Facing History, Facing our Families

With rising popularity of genealogical research, and the increasing availability of digitized databases, it is likely that even if they are hard to find for the individual researcher, we will have more revelations of prominent people with slave-owning pasts and their connections to descendants of people once enslaved by their families. Recently, reporters learned that the slave-owning ancestors of the actor Benedict Cumberbatch are also the ancestors of NYC Commissioner Stacey Cumberbatch. This brings discussions of slavery, rape, ownership, colonialism and racism front-and-center into contemporary politics and popular culture, and in general, we are ill-equipped to deal with these discussions. One news outlet ran a Cumberbatch-related story with the headline, “Should Benedict Cumberbatch say sorry for the slave-owners in his family?” 

 

Stacey Cumberbatch

Stacey Cumberbatch

Benedict Cumberbatch

Benedict Cumberbatch

In 2007, the news carried a number of reports that genealogical researchers uncovered a connection between the families of Rev. Al Sharpton, African American civil rights leader, and Strom Thurmond, former U.S. Senator and ardent segregationist. While Sharpton was open to and intrigued by this revelation, Thurmond’s descendants’ response has been denial and, then ultimately, silence. In the wake of his discovery that his family had once been owned by Strom Thurmond’s family, Al Sharpton said: “I wrote my name and … had to come to terms with the fact that this was a name given to me by slaveholders.” The Thurmond family issued no similar statement reflecting on their slaveholding past. The different responses from Sharpton and Thurmond’s family reflect the asymmetry in excavating the racial past.

It’s incredibly rare to see a white person who looks this history in the face and tells the story. There are exceptions to this rule, of course. Ed Ball traces his family lineage to their slave-owning past, in his Slaves in the Famiily. Tom DeWolf and members of his family do it in the documentary Traces of the Trade, and Mab Segrest does it in her book, Memoir of a Race Traitor.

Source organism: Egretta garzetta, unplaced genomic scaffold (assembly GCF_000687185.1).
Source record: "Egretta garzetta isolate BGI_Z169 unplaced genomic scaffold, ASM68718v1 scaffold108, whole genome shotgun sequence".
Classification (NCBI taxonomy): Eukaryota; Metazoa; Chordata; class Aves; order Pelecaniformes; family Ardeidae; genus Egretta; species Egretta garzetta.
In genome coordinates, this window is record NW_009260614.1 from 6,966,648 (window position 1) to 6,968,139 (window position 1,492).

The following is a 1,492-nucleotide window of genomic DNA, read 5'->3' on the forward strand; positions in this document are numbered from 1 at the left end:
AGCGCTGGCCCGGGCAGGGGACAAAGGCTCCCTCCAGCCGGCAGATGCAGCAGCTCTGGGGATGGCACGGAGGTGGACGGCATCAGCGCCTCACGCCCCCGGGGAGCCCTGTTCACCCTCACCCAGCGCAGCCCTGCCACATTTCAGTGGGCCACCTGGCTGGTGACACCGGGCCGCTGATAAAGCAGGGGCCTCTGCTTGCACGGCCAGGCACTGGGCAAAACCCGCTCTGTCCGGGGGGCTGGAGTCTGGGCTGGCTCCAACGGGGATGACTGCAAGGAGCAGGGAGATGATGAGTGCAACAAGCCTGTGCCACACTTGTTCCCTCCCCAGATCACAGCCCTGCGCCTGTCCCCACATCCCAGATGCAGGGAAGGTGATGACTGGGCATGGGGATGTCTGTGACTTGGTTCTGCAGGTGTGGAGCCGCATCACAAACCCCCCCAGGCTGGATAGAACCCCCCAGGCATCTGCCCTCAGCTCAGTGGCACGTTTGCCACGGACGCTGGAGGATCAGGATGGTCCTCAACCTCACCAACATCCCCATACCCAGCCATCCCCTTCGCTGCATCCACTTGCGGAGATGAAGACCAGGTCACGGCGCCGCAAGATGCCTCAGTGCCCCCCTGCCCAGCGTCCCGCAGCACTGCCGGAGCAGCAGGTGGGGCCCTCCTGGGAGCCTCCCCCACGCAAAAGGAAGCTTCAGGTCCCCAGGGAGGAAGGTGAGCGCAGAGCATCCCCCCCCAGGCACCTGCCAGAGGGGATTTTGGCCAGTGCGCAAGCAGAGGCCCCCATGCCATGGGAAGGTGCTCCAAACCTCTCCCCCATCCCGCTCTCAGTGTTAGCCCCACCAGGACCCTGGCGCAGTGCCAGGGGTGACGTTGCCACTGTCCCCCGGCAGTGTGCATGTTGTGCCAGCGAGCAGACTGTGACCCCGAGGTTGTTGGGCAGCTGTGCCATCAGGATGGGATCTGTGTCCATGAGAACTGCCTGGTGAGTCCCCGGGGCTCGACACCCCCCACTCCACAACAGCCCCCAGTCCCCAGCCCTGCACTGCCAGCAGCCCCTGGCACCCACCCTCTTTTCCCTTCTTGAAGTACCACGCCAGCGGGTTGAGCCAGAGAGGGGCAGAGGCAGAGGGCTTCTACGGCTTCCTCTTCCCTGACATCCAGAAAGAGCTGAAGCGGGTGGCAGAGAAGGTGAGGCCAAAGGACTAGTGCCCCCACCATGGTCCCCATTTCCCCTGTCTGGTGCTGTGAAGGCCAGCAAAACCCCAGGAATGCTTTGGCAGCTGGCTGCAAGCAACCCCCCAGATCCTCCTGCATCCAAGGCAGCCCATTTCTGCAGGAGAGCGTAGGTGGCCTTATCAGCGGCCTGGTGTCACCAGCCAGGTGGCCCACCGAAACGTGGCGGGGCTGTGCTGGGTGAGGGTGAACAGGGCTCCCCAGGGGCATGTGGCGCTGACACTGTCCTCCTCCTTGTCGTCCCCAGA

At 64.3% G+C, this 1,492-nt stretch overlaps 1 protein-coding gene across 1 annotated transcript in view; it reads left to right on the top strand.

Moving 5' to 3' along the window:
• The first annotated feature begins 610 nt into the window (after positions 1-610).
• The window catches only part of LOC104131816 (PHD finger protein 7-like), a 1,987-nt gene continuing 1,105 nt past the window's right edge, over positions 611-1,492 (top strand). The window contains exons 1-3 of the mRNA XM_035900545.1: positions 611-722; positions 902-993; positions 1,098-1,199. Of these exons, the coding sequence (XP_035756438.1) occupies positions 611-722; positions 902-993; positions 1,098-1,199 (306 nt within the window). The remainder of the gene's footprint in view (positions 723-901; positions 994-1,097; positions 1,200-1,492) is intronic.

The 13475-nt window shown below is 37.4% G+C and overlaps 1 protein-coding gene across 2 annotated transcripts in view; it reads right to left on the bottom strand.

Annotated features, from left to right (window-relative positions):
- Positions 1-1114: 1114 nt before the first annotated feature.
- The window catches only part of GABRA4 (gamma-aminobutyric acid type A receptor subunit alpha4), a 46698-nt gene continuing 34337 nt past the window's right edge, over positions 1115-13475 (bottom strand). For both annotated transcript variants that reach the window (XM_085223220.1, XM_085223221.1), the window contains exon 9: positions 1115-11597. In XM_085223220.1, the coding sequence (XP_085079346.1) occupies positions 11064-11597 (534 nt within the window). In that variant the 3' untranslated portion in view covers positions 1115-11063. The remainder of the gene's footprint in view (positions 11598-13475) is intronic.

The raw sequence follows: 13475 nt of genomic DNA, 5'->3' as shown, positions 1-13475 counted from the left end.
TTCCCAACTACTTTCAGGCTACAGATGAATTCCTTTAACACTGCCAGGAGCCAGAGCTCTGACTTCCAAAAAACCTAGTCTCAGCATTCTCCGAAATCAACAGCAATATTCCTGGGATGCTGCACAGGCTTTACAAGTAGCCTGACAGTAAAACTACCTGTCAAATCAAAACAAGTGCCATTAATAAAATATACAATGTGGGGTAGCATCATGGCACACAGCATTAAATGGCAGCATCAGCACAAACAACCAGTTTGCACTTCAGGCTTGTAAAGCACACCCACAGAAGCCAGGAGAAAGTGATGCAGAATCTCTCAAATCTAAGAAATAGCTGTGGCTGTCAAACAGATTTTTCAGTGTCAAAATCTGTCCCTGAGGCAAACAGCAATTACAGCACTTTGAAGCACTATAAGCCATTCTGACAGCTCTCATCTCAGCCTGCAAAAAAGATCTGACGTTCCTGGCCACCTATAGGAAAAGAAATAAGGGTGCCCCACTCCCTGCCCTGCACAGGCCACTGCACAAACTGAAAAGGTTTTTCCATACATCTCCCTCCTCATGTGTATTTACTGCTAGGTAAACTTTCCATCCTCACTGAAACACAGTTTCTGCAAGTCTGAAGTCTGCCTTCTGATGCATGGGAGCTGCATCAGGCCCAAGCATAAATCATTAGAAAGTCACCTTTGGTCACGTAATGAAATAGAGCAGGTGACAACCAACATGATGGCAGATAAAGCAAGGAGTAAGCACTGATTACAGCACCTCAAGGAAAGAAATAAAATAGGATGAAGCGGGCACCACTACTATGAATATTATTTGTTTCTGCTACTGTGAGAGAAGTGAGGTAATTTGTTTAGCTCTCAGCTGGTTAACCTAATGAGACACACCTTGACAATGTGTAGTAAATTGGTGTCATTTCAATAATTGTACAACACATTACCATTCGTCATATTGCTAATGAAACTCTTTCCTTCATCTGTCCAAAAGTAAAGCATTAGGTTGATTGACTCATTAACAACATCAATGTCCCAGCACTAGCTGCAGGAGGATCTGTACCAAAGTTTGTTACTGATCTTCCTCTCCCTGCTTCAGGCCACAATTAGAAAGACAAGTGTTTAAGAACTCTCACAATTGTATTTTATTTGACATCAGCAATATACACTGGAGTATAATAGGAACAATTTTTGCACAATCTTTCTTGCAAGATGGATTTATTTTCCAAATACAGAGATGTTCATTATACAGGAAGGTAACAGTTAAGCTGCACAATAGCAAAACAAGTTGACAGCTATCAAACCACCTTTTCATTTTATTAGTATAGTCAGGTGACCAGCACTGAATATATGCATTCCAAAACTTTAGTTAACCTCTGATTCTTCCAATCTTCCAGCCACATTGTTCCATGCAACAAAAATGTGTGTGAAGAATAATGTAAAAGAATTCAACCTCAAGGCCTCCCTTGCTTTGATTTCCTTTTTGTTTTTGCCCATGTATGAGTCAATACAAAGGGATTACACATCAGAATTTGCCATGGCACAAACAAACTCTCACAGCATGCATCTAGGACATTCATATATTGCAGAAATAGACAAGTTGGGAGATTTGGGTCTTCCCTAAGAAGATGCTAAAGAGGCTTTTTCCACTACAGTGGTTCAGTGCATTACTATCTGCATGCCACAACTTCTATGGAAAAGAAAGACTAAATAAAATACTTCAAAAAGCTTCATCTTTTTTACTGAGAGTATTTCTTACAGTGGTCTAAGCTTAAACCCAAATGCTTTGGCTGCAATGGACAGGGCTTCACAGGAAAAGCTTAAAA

Even on Gates’“Finding Your Roots,”  CNN Anchor and New Year’s Eve bon vivant Anderson Cooper learned on the show that his family, the Vanderbilts, were slave owners. Unlike Affleck, Cooper allowed producers to leave this fact in the show, which they highlighted as a “discovery of a dark past”. Cooper, for his part, said that he was “ashamed” to learn this.

Given the history of racial oppression and white domination, doing ancestry work is an asymmetrical process that has a differential effect in the present depending upon one’s standpoint. For those who were victims of oppressive systems, revisiting history as Weems does in her work, reclaims those lives and resituates them in a different context. While for those who have been architects and benefactors of oppressive systems, such as Affleck, revisiting a history of unearned privilege based on racial inequality may result in shame at what their ancestors perpetrated as white slaveowners.

 

 

 

Research Brief: Ancestry, Race and Genealogy